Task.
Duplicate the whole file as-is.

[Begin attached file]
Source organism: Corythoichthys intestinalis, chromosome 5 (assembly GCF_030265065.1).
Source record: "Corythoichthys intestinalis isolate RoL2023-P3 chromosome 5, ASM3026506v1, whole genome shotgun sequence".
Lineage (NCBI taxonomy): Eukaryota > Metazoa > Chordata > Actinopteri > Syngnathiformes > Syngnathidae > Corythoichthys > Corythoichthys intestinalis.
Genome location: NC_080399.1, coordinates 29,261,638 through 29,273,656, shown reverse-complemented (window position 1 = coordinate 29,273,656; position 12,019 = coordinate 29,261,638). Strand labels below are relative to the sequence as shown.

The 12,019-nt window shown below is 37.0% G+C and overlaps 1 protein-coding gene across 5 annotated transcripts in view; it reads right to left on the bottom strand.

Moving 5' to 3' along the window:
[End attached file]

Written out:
Source organism: Corythoichthys intestinalis, chromosome 5 (assembly GCF_030265065.1).
Source record: "Corythoichthys intestinalis isolate RoL2023-P3 chromosome 5, ASM3026506v1, whole genome shotgun sequence".
Lineage (NCBI taxonomy): Eukaryota > Metazoa > Chordata > Actinopteri > Syngnathiformes > Syngnathidae > Corythoichthys > Corythoichthys intestinalis.
Genome location: NC_080399.1, coordinates 29,261,638 through 29,273,656, shown reverse-complemented (window position 1 = coordinate 29,273,656; position 12,019 = coordinate 29,261,638). Strand labels below are relative to the sequence as shown.

The 12,019-nt window shown below is 37.0% G+C and overlaps 1 protein-coding gene across 5 annotated transcripts in view; it reads right to left on the bottom strand.

Moving 5' to 3' along the window: